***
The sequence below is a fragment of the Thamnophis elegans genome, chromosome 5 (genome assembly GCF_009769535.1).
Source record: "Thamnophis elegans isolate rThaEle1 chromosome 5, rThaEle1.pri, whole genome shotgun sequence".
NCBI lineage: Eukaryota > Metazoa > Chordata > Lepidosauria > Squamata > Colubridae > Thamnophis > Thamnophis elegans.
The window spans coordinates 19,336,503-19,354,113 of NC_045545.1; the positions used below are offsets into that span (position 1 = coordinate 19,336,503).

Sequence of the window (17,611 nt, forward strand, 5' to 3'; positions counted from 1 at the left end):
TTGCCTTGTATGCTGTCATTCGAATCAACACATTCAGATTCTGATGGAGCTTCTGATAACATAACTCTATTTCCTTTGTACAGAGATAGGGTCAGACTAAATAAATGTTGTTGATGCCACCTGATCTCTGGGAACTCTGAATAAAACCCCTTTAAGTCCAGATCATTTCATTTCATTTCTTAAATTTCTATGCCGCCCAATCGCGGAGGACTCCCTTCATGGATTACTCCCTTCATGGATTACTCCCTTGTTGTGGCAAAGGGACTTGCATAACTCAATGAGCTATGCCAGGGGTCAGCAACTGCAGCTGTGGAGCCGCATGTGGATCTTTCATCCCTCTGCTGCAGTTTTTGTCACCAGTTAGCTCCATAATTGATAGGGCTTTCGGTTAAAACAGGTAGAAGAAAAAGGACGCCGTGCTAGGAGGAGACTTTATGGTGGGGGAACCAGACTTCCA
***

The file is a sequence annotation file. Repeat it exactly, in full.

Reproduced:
The sequence below is a fragment of the Thamnophis elegans genome, chromosome 5 (genome assembly GCF_009769535.1).
Source record: "Thamnophis elegans isolate rThaEle1 chromosome 5, rThaEle1.pri, whole genome shotgun sequence".
NCBI lineage: Eukaryota > Metazoa > Chordata > Lepidosauria > Squamata > Colubridae > Thamnophis > Thamnophis elegans.
The window spans coordinates 19,336,503-19,354,113 of NC_045545.1; the positions used below are offsets into that span (position 1 = coordinate 19,336,503).

Sequence of the window (17,611 nt, forward strand, 5' to 3'; positions counted from 1 at the left end):
TTGCCTTGTATGCTGTCATTCGAATCAACACATTCAGATTCTGATGGAGCTTCTGATAACATAACTCTATTTCCTTTGTACAGAGATAGGGTCAGACTAAATAAATGTTGTTGATGCCACCTGATCTCTGGGAACTCTGAATAAAACCCCTTTAAGTCCAGATCATTTCATTTCATTTCTTAAATTTCTATGCCGCCCAATCGCGGAGGACTCCCTTCATGGATTACTCCCTTCATGGATTACTCCCTTGTTGTGGCAAAGGGACTTGCATAACTCAATGAGCTATGCCAGGGGTCAGCAACTGCAGCTGTGGAGCCGCATGTGGATCTTTCATCCCTCTGCTGCAGTTTTTGTCACCAGTTAGCTCCATAATTGATAGGGCTTTCGGTTAAAACAGGTAGAAGAAAAAGGACGCCGTGCTAGGAGGAGACTTTATGGTGGGGGAACCAGACTTCCA